Q. What was the big moment in your mind that kind of turned the series in your five?
MARTIN BRODEUR: The intensity we had in Game 4 we created a lot of chances to score. We created some turnovers and that really made us come back in the series. We played really well the whole game and we never really quit it even though we were down 2 to 1 late in the third and we were able to come back and win that game.
Q. Can you relate to the mindset that Patrick might be experiencing right now still knowing that mistake is such a big moment in this series?
MARTIN BRODEUR: Well, a little bit. I think it's something that for sure he is going to try to erase. It's a tough situation for him, but for us it was a great one. So we will capitalize on that and move on and play well.
Q. You try not to look ahead obviously and you people asked are you tasting it yet, you kind of shy away, don't answer it. Don't you have to taste it in order to wrap it up in Game 6; don't you have to have that feeling like we know that it is like, we have been there before, we want to get it done, is that a positive?
MARTIN BRODEUR: Yeah, a little bit, knowing what is at stake, it is right there, definitely it is exciting and you know, we are just happy to leave my house and going to go to the hotel so I don't have to hear from everybody. I think that is the hardest thing to do. But definitely for us, we know it is there and it is all up to us to go in and play well and give ourselves a chance to do it again.
Q. If you win this series will it have a special feeling for you because Patrick is on the other net and because you thought of him when you were coming up?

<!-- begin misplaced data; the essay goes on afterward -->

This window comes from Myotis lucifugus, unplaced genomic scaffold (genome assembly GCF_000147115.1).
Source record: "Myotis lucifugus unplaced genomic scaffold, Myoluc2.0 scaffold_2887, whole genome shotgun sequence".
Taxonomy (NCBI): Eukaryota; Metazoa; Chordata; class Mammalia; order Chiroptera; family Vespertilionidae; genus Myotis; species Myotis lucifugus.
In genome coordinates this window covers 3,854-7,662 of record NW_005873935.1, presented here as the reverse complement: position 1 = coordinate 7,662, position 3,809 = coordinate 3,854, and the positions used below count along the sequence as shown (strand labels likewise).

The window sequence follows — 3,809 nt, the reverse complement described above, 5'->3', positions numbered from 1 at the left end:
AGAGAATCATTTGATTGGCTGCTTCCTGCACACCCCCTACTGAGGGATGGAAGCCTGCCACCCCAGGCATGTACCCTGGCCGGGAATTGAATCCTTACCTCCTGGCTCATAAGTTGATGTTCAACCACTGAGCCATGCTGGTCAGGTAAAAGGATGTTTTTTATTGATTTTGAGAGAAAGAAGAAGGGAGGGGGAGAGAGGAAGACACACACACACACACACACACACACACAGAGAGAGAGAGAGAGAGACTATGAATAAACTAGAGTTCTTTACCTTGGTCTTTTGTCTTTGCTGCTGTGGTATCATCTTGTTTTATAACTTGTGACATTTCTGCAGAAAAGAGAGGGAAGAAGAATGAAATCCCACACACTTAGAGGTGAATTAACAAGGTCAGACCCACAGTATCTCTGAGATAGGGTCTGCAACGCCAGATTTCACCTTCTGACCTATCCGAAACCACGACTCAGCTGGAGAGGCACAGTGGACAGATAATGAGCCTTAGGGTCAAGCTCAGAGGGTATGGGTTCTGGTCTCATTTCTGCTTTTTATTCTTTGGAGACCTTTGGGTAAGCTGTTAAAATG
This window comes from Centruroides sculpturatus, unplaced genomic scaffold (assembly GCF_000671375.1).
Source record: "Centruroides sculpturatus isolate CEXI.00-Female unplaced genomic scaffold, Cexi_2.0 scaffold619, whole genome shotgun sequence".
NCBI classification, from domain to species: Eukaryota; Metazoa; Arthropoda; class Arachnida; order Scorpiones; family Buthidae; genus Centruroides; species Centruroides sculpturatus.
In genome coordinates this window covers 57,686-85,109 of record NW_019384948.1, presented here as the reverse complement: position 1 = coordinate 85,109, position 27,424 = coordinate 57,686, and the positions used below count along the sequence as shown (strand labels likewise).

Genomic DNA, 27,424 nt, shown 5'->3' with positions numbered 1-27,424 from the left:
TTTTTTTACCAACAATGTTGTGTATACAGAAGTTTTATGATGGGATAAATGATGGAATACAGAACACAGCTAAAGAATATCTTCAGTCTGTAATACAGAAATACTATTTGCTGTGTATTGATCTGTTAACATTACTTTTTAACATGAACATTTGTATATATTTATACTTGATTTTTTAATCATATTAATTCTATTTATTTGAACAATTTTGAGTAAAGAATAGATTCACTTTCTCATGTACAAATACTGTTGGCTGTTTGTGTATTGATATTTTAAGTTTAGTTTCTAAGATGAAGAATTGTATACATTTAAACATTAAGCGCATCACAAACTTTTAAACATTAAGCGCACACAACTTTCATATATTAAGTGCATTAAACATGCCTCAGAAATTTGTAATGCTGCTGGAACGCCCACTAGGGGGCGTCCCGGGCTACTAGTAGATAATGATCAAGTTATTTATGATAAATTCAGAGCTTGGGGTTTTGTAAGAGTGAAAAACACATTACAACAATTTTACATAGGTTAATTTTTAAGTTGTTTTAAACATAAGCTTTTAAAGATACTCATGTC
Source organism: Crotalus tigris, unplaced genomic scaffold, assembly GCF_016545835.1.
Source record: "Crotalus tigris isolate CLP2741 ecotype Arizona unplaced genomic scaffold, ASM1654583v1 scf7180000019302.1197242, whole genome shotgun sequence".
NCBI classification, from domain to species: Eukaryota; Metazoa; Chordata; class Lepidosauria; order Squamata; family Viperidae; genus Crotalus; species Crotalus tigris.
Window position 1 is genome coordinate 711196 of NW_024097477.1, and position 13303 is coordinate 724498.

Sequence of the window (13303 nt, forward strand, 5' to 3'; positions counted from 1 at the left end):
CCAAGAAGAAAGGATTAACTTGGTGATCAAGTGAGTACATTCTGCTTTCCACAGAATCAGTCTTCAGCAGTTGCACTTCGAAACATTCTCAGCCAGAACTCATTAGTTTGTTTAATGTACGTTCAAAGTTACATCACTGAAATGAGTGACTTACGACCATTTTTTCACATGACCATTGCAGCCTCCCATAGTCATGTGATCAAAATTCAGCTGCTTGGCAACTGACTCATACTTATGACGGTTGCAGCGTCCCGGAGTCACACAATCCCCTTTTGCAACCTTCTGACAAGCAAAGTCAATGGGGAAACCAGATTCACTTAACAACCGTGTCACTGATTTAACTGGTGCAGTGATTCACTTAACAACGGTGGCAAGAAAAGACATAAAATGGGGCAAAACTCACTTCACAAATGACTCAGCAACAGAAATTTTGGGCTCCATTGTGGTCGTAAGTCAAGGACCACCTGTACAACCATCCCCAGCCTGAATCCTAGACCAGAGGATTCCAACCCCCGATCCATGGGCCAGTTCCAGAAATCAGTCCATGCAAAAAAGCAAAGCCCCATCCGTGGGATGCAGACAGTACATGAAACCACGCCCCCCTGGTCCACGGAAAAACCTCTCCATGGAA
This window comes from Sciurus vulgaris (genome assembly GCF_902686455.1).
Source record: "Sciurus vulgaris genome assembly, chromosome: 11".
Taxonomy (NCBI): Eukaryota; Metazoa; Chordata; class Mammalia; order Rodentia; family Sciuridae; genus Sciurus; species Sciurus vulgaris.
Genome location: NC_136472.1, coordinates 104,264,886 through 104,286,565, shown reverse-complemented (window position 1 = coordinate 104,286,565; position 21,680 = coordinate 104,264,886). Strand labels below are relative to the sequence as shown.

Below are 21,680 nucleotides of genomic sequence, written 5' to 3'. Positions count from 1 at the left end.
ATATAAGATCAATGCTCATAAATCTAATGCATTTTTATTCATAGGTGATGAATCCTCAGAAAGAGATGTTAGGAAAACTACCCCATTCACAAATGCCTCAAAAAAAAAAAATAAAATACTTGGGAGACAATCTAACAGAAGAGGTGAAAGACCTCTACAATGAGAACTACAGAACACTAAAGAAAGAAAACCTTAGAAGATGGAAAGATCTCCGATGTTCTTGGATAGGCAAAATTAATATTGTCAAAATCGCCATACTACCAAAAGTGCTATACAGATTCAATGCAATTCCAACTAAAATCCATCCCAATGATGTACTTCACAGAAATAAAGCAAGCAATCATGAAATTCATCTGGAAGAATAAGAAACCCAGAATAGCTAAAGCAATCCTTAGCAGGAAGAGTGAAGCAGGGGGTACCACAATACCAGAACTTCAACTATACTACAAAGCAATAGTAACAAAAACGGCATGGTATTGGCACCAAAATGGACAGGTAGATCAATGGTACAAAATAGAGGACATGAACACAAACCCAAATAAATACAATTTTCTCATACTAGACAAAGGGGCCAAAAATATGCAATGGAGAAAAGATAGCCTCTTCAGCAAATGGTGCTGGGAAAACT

MARTIN BRODEUR: It's a Stanley Cup, that should be enough for me to get myself going. I think it is great that we are playing against a great team, but that is going to make it harder for to close it down.
Q. Will they come out hard early and try to get as many shots on you early because that is something they haven't done?
MARTIN BRODEUR: I am sure they are going to play desperate. They have to in order -- they have got get some goals; got to get some chances against. They have got to put us back on our heals, so definitely it is going to be a big challenge for us to make sure that we stay poise and stay patient throughout the opening maybe ten minutes or so of the game.
Q. Holik seems like a happy-go-lucky guy on the ice. Is he the same off the ice, kind of crazy guy?
MARTIN BRODEUR: Bobby Holik?
MARTIN BRODEUR: Not really. (Laughs) He is smart -- no, he is a nice guy.
He is a guy that by talking to him you would never think he would go out there and play the way that he plays. That's what makes him so good. He is able to really make part of what hockey players and what human being is.
Q. How has he changed over the years on the ice? Do you think he has become much more of a key defensive player than he was when he first came here?
MARTIN BRODEUR: I think so. I think his role in the first couple of years was really just a fourth liner and next thing you know he wanted more and more and I think it really worked to his advantage. He started to get some goals and next thing you know he gets himself into being a checking player, able to chip in some goals and some big goals, really skilled player. He is a big man. He is really hard to play against.